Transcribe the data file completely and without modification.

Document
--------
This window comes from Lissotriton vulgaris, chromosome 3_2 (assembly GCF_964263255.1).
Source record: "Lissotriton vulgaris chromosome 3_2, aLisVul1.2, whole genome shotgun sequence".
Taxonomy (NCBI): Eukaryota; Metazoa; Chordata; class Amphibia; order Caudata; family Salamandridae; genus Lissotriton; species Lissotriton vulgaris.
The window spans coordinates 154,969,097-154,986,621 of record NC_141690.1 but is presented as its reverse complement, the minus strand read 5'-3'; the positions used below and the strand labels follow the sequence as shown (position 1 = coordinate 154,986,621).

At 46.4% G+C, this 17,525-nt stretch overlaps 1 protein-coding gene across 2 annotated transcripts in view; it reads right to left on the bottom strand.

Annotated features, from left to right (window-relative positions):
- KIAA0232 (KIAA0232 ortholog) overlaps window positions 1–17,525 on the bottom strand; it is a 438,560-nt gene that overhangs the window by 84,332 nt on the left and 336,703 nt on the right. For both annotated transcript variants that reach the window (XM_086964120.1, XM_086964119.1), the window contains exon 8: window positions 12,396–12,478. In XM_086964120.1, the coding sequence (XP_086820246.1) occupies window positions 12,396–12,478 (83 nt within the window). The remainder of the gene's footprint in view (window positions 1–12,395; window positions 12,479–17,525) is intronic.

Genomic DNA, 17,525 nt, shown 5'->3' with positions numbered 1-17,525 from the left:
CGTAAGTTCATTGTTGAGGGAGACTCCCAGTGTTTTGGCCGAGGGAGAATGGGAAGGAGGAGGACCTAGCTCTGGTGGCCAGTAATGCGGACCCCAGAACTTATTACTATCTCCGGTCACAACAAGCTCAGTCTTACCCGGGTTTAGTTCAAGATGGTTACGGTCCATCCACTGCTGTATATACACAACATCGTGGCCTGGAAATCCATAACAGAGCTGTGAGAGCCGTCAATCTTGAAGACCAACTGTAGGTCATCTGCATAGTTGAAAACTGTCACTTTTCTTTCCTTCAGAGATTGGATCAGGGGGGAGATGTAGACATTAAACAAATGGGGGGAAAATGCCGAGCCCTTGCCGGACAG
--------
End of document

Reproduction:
This window comes from Lissotriton vulgaris, chromosome 3_2 (assembly GCF_964263255.1).
Source record: "Lissotriton vulgaris chromosome 3_2, aLisVul1.2, whole genome shotgun sequence".
Taxonomy (NCBI): Eukaryota; Metazoa; Chordata; class Amphibia; order Caudata; family Salamandridae; genus Lissotriton; species Lissotriton vulgaris.
The window spans coordinates 154,969,097-154,986,621 of record NC_141690.1 but is presented as its reverse complement, the minus strand read 5'-3'; the positions used below and the strand labels follow the sequence as shown (position 1 = coordinate 154,986,621).

At 46.4% G+C, this 17,525-nt stretch overlaps 1 protein-coding gene across 2 annotated transcripts in view; it reads right to left on the bottom strand.

Annotated features, from left to right (window-relative positions):
- KIAA0232 (KIAA0232 ortholog) overlaps window positions 1–17,525 on the bottom strand; it is a 438,560-nt gene that overhangs the window by 84,332 nt on the left and 336,703 nt on the right. For both annotated transcript variants that reach the window (XM_086964120.1, XM_086964119.1), the window contains exon 8: window positions 12,396–12,478. In XM_086964120.1, the coding sequence (XP_086820246.1) occupies window positions 12,396–12,478 (83 nt within the window). The remainder of the gene's footprint in view (window positions 1–12,395; window positions 12,479–17,525) is intronic.

Genomic DNA, 17,525 nt, shown 5'->3' with positions numbered 1-17,525 from the left:
CGTAAGTTCATTGTTGAGGGAGACTCCCAGTGTTTTGGCCGAGGGAGAATGGGAAGGAGGAGGACCTAGCTCTGGTGGCCAGTAATGCGGACCCCAGAACTTATTACTATCTCCGGTCACAACAAGCTCAGTCTTACCCGGGTTTAGTTCAAGATGGTTACGGTCCATCCACTGCTGTATATACACAACATCGTGGCCTGGAAATCCATAACAGAGCTGTGAGAGCCGTCAATCTTGAAGACCAACTGTAGGTCATCTGCATAGTTGAAAACTGTCACTTTTCTTTCCTTCAGAGATTGGATCAGGGGGGAGATGTAGACATTAAACAAATGGGGGGAAAATGCCGAGCCCTTGCCGGACAG